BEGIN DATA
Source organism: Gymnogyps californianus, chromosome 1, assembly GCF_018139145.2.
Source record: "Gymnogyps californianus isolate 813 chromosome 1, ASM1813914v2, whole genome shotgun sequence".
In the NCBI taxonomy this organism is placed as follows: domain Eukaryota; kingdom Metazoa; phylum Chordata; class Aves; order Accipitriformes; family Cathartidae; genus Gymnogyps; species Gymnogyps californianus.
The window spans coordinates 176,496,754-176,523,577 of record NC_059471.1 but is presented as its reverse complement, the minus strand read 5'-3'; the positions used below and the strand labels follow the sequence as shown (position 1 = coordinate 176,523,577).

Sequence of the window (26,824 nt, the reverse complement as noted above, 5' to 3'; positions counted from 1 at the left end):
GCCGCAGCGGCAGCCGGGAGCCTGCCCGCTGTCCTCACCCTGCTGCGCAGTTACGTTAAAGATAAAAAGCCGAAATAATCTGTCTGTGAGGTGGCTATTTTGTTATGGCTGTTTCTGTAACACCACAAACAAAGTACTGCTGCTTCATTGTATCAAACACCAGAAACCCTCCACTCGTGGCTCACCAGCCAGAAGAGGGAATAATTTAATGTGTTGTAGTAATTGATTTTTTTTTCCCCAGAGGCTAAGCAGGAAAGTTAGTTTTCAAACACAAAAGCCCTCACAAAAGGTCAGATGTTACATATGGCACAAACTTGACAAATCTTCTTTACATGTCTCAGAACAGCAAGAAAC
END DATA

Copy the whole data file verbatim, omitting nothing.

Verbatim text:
Source organism: Gymnogyps californianus, chromosome 1, assembly GCF_018139145.2.
Source record: "Gymnogyps californianus isolate 813 chromosome 1, ASM1813914v2, whole genome shotgun sequence".
In the NCBI taxonomy this organism is placed as follows: domain Eukaryota; kingdom Metazoa; phylum Chordata; class Aves; order Accipitriformes; family Cathartidae; genus Gymnogyps; species Gymnogyps californianus.
The window spans coordinates 176,496,754-176,523,577 of record NC_059471.1 but is presented as its reverse complement, the minus strand read 5'-3'; the positions used below and the strand labels follow the sequence as shown (position 1 = coordinate 176,523,577).

Sequence of the window (26,824 nt, the reverse complement as noted above, 5' to 3'; positions counted from 1 at the left end):
GCCGCAGCGGCAGCCGGGAGCCTGCCCGCTGTCCTCACCCTGCTGCGCAGTTACGTTAAAGATAAAAAGCCGAAATAATCTGTCTGTGAGGTGGCTATTTTGTTATGGCTGTTTCTGTAACACCACAAACAAAGTACTGCTGCTTCATTGTATCAAACACCAGAAACCCTCCACTCGTGGCTCACCAGCCAGAAGAGGGAATAATTTAATGTGTTGTAGTAATTGATTTTTTTTTCCCCAGAGGCTAAGCAGGAAAGTTAGTTTTCAAACACAAAAGCCCTCACAAAAGGTCAGATGTTACATATGGCACAAACTTGACAAATCTTCTTTACATGTCTCAGAACAGCAAGAAAC